Sep 29, 2009

Secure Web Application Modeling


The core function of the Analysis & Modeling is to identify security threats, while facilitating the process of defining application framework with security strategy. Even if you are not a security subject-matter expert, you now have the ability to consistently and objectively identify threats to your software application.

Creating a secure application framework model is a three-phase process. First, you define your application context. Second, you model your threats on top of your application context. Third, you measure the risk that is associated with each threat. Once you have completed these phases, you can assimilate your application framework.

The application framework model has the capability to assimilate and build security artifacts such as access control matrices, data flow and trust flow.

When it comes to developing an application, writing secure code should be the aim of every developer, since much vulnerability is caused by bad coding practices, sometimes the OS or the third party component that we’re using could have vulnerabilities, and through developers not being aware of the nature of certain types of threats. In this document we investigate some common types of vulnerabilities that we expose ourselves to when not treating the client with sufficient caution.

We look at various types of attacks that might be launched if we do not protect ourselves from the client, and how we test the attacks and code the application with the corresponding technology techniques.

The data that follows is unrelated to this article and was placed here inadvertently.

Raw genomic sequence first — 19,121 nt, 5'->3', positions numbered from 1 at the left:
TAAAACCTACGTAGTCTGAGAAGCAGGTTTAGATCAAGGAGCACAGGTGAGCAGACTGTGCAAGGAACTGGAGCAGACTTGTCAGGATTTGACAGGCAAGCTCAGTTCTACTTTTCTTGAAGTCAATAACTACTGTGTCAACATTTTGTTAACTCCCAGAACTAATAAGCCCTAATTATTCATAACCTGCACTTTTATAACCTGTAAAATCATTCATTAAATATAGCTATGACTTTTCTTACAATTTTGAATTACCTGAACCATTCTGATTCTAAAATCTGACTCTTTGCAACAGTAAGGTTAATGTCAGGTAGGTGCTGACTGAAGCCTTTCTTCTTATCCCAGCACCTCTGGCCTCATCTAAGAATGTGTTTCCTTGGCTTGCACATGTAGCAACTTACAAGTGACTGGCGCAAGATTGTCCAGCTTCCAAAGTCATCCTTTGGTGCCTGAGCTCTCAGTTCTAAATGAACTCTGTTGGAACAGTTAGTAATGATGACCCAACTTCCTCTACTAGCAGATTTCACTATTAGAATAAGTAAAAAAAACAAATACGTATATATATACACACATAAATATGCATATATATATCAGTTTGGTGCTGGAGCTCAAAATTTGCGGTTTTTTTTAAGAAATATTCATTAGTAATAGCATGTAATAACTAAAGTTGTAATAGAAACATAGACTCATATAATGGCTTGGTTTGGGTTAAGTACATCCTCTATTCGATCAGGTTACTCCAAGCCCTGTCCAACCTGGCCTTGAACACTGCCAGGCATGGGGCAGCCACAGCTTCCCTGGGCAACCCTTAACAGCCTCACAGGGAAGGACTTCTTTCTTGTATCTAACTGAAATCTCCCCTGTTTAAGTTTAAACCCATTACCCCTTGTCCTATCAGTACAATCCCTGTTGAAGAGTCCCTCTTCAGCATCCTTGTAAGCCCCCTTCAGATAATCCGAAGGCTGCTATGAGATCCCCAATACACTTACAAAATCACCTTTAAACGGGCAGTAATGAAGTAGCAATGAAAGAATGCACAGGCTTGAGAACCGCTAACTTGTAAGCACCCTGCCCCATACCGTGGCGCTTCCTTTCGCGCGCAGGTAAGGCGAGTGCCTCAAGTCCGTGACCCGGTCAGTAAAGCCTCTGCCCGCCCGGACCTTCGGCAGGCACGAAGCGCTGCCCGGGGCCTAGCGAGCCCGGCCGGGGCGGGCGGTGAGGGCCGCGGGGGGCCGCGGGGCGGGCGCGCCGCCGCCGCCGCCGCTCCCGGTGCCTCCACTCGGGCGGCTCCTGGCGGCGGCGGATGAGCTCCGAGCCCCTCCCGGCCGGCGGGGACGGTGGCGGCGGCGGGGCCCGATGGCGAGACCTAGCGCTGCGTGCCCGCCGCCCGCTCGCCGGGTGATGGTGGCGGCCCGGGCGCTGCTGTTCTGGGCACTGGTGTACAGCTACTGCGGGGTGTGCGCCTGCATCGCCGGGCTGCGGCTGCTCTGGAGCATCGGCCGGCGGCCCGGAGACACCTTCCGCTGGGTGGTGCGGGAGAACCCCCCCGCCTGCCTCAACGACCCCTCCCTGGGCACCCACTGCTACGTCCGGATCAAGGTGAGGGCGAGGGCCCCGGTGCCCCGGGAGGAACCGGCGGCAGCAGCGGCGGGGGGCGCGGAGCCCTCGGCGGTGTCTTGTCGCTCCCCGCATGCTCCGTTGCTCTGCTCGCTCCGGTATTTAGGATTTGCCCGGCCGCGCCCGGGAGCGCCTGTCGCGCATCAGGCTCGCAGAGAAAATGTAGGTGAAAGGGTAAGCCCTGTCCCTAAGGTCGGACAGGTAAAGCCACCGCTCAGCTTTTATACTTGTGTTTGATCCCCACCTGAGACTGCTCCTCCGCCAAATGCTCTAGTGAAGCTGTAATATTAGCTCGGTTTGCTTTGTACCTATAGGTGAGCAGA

By designing the application for the various types of attacks listed in this document, we can guarantee that our web application is secure from the common attacks.

What is application context?

In order to understand your application context, you must understand the individual elements that, together, create it. Defining the various elements of your application individually enables each element to be analyzed and coupled together to define an application context. This makes it possible to identify potential threats, and then systematically build an effective security strategy.

How is this done?

To define your application context, it is necessary to first define your application requirements, and then define your application architecture. The application requirements consist of business objectives, user roles, data, and use cases, all of which are defined by business owners. The application architecture consists of components, service roles, external dependencies, and calls, and is defined by application architects.

Define Application Requirements

Application requirements consist of your business objectives, user roles, data and use cases. Before you can begin to define the application requirements, you must first define the scope of the application and identify various threats in the defined scope.

Business Objectives